Ciara Kenny

The Irish Times forum by and for Irish citizens living overseas,

Real poverty in west Africa: why I quit the bank for an NGO post

Two weeks cutting silage on the family farm in Co Clare was a break from the mental strain of NGO work in Africa

Fri, Jul 26, 2013, 09:10


Damien Queally

I had been working in AIB in Dublin for two years when myself and a colleague got itchy feet. It was 2001, I was 25, and wanted to travel. Both of us were up for a challenge, so we took a two-year career break to spend 12 months volunteering with a small NGO in Delhi, followed by 12 months in an orphanage in Uganda.

The simplicity of life in both places really appealed to me. The bank was all about profit – making money for people we didn’t know – but the young people we volunteered with just wanted to go to school.

Seeing such a basic need denied to children, and realising we could do something to help, changed our perspective and priorities.

We both decided not to go back to the bank. I joined Goal and my colleague Eoin Wrenn joined Trócaire, where he still works as sustainable livelihoods adviser. I spent 3½ years working in the Congo, followed by Niger and Darfur, before returning to Dublin to join Plan Ireland as head of programmes in 2008.

When the role of deputy regional director for west Africa arose last year, I was eager to get back into the field. I flew out this January and have been based in Senegal since, though I travel a lot between the 12 countries we work in in the region.

I spent June in Burkina Faso, Niger and Mali, where a huge number of people have been displaced because of the war in northern Mali. I spent the time ensuring children’s rights to education, health and safety are being met by the Plan programmes already in place, and assessing what further interventions might be needed. I also met with the minister of education in Mali, the sultan of Dosso in Niger, governors , UN representatives and local community members to discuss what role they can play. The aim is to provide guidance, training and basic resources so they can take ownership of the situation for themselves.

I grew up on a farm in Co Clare, and I usually make two visits home every year to coincide with the busiest times on the farm – between late February and April when the sheep are lambing; and again in summer when the silage has to be cut, sheep sheared and sheds cleared out. I have a sister in Australia, but my four brothers are still living around Clare and we are all called in to help my dad during these busy periods.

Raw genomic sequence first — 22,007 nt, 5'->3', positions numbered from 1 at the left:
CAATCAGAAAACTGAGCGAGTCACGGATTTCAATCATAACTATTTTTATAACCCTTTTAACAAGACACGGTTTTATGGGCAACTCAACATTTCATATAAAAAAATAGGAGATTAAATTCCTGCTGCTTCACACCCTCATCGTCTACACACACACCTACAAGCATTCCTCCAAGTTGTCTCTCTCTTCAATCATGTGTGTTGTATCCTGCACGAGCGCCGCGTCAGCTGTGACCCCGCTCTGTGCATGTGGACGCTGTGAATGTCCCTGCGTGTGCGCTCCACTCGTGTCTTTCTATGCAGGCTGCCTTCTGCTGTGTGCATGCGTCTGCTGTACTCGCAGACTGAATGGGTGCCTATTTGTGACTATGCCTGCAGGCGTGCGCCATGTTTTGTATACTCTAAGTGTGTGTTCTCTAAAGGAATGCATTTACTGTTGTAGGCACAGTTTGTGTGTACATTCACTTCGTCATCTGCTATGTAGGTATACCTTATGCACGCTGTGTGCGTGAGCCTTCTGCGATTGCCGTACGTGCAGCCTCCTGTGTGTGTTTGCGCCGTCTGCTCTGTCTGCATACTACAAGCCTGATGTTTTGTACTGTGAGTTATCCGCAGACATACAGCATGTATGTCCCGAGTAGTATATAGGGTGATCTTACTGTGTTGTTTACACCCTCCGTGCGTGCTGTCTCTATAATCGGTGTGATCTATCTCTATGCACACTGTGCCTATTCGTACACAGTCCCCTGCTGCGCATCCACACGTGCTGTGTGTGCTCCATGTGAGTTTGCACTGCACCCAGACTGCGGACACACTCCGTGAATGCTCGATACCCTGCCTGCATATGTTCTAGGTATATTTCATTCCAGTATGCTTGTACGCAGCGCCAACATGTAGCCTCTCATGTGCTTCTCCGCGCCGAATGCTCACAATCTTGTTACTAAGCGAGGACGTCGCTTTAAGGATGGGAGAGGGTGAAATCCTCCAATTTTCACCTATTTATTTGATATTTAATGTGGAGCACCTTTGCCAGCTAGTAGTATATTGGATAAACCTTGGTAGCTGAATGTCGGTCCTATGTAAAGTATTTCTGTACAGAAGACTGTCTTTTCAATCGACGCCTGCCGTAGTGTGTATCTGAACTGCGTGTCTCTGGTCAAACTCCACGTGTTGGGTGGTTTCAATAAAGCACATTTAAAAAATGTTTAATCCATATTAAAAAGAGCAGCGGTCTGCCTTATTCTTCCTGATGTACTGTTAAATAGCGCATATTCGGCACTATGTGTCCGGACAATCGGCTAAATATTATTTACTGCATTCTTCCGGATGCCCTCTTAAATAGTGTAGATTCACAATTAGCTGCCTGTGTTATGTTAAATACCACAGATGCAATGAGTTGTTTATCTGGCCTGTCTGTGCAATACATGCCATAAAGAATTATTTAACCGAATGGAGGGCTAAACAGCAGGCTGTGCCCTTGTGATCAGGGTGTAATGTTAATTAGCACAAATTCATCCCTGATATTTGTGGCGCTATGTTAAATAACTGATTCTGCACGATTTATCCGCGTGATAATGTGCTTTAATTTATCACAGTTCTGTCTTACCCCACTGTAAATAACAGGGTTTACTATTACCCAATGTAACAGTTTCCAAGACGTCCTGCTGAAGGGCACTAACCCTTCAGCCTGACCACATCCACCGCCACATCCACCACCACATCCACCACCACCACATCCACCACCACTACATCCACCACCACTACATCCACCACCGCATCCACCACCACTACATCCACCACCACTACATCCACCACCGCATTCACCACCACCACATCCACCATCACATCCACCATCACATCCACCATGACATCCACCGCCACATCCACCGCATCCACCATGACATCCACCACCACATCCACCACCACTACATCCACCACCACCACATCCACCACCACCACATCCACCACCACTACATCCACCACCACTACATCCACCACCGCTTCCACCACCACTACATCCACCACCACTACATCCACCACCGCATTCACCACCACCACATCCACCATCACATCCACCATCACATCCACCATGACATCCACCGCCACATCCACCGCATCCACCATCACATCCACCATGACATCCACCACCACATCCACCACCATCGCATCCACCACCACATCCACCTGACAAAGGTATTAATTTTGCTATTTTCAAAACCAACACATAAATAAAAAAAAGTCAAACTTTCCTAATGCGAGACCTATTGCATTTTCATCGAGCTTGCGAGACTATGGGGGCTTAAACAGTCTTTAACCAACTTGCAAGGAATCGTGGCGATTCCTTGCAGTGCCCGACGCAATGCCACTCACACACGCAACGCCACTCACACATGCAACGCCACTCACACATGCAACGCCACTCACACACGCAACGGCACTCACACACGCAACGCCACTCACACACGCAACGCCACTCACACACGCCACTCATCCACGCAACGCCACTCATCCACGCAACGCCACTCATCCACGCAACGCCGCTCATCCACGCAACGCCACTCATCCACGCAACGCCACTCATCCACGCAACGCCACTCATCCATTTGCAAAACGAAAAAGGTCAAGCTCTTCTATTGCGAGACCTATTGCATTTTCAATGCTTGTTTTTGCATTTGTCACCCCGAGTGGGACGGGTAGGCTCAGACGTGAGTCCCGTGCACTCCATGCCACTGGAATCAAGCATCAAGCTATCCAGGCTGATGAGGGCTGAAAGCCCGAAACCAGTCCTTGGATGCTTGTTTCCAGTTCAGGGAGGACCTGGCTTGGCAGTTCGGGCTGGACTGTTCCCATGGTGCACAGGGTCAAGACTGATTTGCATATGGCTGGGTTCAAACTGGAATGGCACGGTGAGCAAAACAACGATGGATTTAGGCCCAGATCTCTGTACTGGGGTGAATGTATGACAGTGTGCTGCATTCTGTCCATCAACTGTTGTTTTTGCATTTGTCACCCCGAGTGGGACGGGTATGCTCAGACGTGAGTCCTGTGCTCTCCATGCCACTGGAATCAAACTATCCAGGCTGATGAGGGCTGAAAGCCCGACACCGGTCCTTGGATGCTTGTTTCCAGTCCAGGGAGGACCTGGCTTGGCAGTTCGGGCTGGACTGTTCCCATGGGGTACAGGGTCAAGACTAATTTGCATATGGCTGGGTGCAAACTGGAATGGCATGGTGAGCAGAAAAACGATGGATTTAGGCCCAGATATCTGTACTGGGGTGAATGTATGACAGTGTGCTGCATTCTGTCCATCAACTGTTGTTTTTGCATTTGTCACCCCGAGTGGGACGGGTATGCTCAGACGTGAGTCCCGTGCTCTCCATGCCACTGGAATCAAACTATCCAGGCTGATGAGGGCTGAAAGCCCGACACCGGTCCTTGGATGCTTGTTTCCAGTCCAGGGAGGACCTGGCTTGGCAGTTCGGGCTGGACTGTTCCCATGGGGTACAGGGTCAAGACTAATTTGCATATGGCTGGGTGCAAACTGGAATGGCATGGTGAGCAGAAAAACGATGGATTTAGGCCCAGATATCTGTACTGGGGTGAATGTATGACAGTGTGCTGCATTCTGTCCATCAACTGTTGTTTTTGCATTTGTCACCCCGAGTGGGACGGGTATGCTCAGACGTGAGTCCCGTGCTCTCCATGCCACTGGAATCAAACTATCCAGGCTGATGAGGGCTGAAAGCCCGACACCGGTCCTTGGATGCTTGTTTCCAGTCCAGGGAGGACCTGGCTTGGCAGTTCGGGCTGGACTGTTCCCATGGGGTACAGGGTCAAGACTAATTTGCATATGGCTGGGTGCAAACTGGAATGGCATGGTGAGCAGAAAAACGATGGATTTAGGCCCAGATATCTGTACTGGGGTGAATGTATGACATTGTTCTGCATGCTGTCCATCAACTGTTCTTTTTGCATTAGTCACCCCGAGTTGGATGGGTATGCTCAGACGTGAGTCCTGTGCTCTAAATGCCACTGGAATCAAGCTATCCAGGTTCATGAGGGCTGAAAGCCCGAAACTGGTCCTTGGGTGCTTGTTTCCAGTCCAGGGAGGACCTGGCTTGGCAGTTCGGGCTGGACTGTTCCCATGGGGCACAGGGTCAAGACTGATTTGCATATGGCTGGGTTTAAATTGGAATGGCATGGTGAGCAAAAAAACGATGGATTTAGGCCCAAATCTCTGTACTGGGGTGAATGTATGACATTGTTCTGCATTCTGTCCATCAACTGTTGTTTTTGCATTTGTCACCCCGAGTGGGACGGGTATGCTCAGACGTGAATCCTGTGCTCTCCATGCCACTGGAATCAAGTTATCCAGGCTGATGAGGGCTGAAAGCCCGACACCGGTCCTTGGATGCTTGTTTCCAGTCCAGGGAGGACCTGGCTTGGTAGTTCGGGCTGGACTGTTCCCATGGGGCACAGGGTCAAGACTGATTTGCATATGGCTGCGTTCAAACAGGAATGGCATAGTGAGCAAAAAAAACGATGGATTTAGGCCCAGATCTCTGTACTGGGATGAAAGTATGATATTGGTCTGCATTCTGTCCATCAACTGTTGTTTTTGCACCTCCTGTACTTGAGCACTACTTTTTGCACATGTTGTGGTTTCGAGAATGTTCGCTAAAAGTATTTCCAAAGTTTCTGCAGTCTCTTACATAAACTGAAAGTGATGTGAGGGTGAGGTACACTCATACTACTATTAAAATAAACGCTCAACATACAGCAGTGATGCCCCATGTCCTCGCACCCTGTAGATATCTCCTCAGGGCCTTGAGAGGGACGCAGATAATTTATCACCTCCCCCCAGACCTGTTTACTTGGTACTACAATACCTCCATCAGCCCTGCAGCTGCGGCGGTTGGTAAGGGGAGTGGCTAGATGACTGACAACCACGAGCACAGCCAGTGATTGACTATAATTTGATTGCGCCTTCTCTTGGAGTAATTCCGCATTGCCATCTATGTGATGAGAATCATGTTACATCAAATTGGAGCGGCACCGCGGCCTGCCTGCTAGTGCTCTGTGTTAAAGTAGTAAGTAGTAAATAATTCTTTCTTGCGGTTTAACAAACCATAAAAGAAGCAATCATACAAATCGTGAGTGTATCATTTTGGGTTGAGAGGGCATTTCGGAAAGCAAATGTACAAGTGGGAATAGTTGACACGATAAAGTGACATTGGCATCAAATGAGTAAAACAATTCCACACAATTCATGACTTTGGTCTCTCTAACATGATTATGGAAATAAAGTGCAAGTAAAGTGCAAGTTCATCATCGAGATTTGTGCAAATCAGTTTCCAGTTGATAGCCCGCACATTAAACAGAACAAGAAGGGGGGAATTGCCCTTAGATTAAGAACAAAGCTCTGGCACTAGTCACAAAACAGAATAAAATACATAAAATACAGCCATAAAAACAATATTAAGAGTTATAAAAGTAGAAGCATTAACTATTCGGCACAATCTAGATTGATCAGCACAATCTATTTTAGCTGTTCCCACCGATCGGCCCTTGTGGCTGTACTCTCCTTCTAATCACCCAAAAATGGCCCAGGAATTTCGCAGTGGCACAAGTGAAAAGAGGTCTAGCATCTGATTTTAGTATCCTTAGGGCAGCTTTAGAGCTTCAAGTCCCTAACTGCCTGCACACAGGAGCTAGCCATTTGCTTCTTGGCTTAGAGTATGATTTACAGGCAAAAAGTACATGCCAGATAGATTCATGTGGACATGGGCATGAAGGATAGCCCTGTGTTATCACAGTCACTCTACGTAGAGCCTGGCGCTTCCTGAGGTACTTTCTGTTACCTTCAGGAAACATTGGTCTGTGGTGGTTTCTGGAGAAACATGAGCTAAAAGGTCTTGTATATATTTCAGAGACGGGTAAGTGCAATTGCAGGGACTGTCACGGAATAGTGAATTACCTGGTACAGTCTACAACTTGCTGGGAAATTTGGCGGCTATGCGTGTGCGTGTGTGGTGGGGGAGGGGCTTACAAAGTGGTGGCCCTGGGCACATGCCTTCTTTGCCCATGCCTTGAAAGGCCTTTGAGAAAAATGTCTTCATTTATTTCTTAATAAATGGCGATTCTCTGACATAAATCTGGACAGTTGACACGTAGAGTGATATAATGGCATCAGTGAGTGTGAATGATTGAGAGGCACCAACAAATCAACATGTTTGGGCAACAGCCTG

I was home for two weeks at the beginning of July. We sheared more than 200 sheep, cut the silage, and weaned and dosed the lambs. My work in Africa is more mental than physical, so back on the farm, although the work can be hard, I can give my brain a break.

Things I miss most

I have spent about seven years overseas in total, so I am used to being away from Ireland. But every time I head to the airport after a trip home, I still get that lump in my throat.

My nieces and nephews are getting bigger and bolder, the ones who couldn’t walk are running, and the ones who couldn’t talk are saying things they probably shouldn’t. Those things I miss.

I sometimes get disheartened when I’m home and hear people saying we shouldn’t be giving any money to developing countries, that we need to be looking after our own first. Ireland relies a lot on funding from the EU and investment from other countries.

Although things are tough for many people in Ireland at the moment, mothers aren’t holding babies dying from starvation because they have no milk to feed them because they are starving themselves, and children aren’t forced to survive on animal feed due to desperate food shortages. That is poverty.

There are times when you wonder whether you are making any difference at all, but when you meet the community and hear stories of young girls who have been able to stay in school instead of been forced to marry at 15, or children with disabilities being encouraged to participate in normal community activities instead of being locked away, it makes the hard work worthwhile. We can’t save the world, but at least we are doing a bit for those we are able to reach.

I told my parents I was going to Senegal for a year, but I think I will be here for three. I’ve never had a long-term plan, so I will have to wait and see what the path in front of me throws up – if it seems interesting and exciting, I’ll go for it.

In conversation with Ciara Kenny